Ahead of the trip, European Commissioner for Development, Andris Piebalgs, said: "Renewable energy is something that I am strongly committed to. Energy is crucial for education and healthcare, for growth, tourism and even for the supply of water. In short, renewable energy is a country’s main route towards growth and development.
New Zealand Foreign Minister Murray McCully said: “New Zealand places great value on our partnership with the EU in the Pacific. Converting the region to renewable energy is critical and it is only happening at such a rapid pace because of our close cooperation with EU.
Examples of Programmes launched or visited:
• Solar panels to provide renewable electricity in three of Tuvalu's outer islands, which will make reliable clean electricity available for the first time. (€2.5 million)
• The construction of six photovoltaic power plants in the region, including the energy-dependant Cook Islands, co-financed with the Asian Development Bank,
• In Kiribati, a project will provide people with access to an environmentally-safe source of construction material, therefore protecting the vulnerable shores from perturbation caused by aggregate mining (€5.2 million).
• A Health Laboratory in Kiribati will be dedicated to monitoring and responding to environmental diseases, such as vector-borne diseases (vectors are small organisms such as mosquitoes, bugs and freshwater snails that can transmit disease from one person to another). (€500,000)
Development cooperation with Papua New Guinea
The high level visit will also include Papua New Guinea. Despite its fast-growing economy and richness in natural resources and biodiversity, the country is still facing great challenges. Around 80-85% of its population still depends on subsistence agriculture and lives in rural areas, and it is unlikely that any of the Millennium Development Goals will be achieved by 2015.
However, the change of government in 2012 came up with a number of laudable initiatives in health, education, infrastructure development and anti-corruption. During this visit, Commissioner Piebalgs will meet the country authorities and highlight that the EU stands ready to keep up the momentum initiated then.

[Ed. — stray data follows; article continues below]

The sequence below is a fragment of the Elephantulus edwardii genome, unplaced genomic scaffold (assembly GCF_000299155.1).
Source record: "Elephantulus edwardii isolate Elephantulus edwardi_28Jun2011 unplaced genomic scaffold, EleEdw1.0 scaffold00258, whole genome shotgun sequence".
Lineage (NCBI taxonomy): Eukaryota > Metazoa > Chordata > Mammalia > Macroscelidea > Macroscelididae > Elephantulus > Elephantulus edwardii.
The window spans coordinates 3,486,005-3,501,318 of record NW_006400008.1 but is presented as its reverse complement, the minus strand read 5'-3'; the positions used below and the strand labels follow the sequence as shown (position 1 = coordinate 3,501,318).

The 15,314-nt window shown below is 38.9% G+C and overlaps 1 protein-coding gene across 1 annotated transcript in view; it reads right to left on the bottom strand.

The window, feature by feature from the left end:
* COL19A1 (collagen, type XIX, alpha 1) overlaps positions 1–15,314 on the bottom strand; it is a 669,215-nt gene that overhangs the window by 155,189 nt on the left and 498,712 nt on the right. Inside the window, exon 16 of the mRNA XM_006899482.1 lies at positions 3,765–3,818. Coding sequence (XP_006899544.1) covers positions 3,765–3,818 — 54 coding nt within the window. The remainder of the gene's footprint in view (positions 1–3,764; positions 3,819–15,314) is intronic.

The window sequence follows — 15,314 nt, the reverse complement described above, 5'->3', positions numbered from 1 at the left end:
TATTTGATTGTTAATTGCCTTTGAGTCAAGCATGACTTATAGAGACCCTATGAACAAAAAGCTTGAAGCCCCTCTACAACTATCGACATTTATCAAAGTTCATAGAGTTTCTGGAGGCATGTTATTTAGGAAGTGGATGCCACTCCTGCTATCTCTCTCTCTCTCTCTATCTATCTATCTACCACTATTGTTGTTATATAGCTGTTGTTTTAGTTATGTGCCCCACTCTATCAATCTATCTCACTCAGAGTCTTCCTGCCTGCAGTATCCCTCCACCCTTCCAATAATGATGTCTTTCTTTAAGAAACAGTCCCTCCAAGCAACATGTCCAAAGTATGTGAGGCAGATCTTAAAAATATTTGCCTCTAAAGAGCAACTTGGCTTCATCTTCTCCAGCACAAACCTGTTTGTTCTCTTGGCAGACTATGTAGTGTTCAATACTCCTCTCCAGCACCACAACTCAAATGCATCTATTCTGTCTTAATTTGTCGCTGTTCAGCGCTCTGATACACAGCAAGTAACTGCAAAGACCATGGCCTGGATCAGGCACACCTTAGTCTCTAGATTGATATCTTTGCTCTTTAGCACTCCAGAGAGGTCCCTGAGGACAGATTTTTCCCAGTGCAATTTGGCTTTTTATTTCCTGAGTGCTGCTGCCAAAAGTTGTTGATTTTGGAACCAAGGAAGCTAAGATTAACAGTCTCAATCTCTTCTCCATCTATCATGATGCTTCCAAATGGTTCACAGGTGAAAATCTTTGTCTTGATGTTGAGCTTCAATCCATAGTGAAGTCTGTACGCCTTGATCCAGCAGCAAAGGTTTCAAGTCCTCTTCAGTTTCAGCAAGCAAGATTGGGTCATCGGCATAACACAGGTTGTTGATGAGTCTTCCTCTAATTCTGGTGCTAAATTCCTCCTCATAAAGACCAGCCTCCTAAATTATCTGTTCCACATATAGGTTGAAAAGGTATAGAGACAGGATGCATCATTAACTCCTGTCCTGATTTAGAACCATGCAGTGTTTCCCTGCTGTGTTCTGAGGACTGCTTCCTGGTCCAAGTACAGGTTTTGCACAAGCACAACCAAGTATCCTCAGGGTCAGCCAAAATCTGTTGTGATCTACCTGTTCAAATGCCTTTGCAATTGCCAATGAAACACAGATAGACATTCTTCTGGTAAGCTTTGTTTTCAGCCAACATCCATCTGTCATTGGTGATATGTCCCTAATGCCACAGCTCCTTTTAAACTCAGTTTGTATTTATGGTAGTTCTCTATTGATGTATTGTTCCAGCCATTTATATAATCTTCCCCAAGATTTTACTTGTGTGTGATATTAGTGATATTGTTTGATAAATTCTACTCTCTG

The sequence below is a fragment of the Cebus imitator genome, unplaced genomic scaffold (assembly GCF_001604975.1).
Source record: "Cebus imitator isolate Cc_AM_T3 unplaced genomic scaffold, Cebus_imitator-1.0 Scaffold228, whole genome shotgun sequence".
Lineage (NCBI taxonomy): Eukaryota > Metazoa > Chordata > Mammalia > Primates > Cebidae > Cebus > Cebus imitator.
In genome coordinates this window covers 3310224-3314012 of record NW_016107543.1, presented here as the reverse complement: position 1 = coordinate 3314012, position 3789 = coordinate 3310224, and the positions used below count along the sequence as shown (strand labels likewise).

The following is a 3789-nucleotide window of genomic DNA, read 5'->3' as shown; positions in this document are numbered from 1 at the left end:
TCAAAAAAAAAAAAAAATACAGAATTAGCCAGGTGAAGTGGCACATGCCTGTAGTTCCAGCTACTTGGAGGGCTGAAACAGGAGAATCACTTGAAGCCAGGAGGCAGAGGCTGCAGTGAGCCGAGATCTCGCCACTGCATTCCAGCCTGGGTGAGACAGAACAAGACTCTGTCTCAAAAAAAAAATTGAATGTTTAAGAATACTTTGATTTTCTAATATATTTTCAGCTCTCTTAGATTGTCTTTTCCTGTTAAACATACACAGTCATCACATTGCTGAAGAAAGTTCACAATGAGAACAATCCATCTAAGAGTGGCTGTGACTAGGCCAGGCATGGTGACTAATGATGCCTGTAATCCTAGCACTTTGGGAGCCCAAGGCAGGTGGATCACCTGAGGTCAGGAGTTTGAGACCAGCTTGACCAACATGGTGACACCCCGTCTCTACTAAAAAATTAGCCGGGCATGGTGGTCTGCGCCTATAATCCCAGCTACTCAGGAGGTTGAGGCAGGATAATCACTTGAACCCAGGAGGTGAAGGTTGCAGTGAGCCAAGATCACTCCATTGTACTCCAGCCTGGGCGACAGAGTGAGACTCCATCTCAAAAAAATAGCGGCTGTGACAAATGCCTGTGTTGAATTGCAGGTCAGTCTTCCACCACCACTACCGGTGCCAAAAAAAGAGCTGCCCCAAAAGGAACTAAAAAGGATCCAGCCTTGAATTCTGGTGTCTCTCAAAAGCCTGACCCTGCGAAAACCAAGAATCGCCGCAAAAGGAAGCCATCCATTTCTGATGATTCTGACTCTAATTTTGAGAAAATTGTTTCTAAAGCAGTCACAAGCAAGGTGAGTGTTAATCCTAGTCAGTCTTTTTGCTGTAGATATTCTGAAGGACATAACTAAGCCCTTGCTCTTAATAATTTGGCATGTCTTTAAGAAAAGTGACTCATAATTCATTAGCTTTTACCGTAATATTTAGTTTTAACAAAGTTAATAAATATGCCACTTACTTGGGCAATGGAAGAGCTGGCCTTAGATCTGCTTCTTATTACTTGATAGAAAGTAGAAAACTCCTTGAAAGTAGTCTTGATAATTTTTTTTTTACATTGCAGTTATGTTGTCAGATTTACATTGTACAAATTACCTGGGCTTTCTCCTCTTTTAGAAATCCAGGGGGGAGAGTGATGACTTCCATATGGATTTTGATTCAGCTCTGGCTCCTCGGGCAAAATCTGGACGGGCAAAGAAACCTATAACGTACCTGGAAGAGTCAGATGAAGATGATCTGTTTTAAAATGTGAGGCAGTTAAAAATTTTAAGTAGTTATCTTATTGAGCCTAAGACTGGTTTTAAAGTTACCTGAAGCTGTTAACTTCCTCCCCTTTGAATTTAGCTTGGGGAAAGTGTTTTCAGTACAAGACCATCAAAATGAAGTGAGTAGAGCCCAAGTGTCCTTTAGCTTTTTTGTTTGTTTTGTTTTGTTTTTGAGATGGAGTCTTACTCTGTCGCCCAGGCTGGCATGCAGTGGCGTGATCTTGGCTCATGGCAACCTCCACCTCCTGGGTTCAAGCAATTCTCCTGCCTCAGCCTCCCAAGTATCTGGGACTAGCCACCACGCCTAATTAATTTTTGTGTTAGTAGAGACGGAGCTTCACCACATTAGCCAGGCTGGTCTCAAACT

Two new projects on human resources development (€26 million) and on rural economic development (over €32 million) will also be signed. The first one will focus on providing technical and vocational education to help the country’s labour markets absorb a growing young population and provide them with a skilled workforce adapted to the national needs. The second project will aim to accelerate income generation through infrastructure-related activities such as rural road rehabilitation and maintenance, or by increasing access to financial services for agricultural value chain financing.
Energy Partnership
These projects are the first fruits of the EU-NZ Energy Partnership for the Pacific, an outcome of the Pacific Energy Summit, held in Auckland in March 2013. Its aim was to move Pacific nations closer to achieving 50% of their electricity from renewable means. Around €400 million were secured for Pacific energy projects.
Providing clean and efficient modern energy, is an important step on the Pacific's way to sustainable development. Currently, the Pacific region meets around 80% of its energy needs from imported fossil fuels. This considerably affects health, education and trade opportunities in the region. The Partnership helps to reduce the Pacific's dependence on fossil fuels, thus generating savings.
For the European Union, the Energy Partnership for the Pacific is a concrete proof of its commitment to the UN's Sustainable Energy for All (SE4ALL). Through this initiative, the EU has committed to help developing countries provide 500 million people with access to sustainable energy services by 2030. Commissioner Piebalgs is a member of the SE4ALL Advisory Board.
Background
The Pacific Island Countries and Territories have a total population of 10 million people, scattered across thousands of islands in the Pacific. These islands are very isolated developing countries which have already suffered from regular natural disasters, limited access to infrastructures and high dependence on natural resources. In the worst case scenario, some islands could disappear due to rising sea levels (in Kiribati and Tuvalu, a rise of sea level of merely 60cm will render the majority of these islands inhabitable) and increasing erosion occurring from intense storms. Moreover 80% of the Small Island States' population live in coastal areas which make them particularly prone to changes in the sea level or weather conditions.